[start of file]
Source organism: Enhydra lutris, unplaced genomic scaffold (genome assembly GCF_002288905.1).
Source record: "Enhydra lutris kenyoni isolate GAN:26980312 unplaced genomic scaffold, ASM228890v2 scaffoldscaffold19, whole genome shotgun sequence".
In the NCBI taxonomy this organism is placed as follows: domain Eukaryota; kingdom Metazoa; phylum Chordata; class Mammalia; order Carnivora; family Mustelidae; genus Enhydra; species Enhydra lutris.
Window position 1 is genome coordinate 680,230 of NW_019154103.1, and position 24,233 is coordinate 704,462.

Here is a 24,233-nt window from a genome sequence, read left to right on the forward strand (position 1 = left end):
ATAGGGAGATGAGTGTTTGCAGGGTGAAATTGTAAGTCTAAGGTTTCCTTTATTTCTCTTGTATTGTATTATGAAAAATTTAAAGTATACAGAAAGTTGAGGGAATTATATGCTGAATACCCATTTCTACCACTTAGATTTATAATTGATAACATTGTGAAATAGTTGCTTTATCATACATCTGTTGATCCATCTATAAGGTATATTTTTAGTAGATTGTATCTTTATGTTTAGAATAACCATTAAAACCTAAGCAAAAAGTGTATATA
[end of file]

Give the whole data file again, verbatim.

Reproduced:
Source organism: Enhydra lutris, unplaced genomic scaffold (genome assembly GCF_002288905.1).
Source record: "Enhydra lutris kenyoni isolate GAN:26980312 unplaced genomic scaffold, ASM228890v2 scaffoldscaffold19, whole genome shotgun sequence".
In the NCBI taxonomy this organism is placed as follows: domain Eukaryota; kingdom Metazoa; phylum Chordata; class Mammalia; order Carnivora; family Mustelidae; genus Enhydra; species Enhydra lutris.
Window position 1 is genome coordinate 680,230 of NW_019154103.1, and position 24,233 is coordinate 704,462.

Here is a 24,233-nt window from a genome sequence, read left to right on the forward strand (position 1 = left end):
ATAGGGAGATGAGTGTTTGCAGGGTGAAATTGTAAGTCTAAGGTTTCCTTTATTTCTCTTGTATTGTATTATGAAAAATTTAAAGTATACAGAAAGTTGAGGGAATTATATGCTGAATACCCATTTCTACCACTTAGATTTATAATTGATAACATTGTGAAATAGTTGCTTTATCATACATCTGTTGATCCATCTATAAGGTATATTTTTAGTAGATTGTATCTTTATGTTTAGAATAACCATTAAAACCTAAGCAAAAAGTGTATATA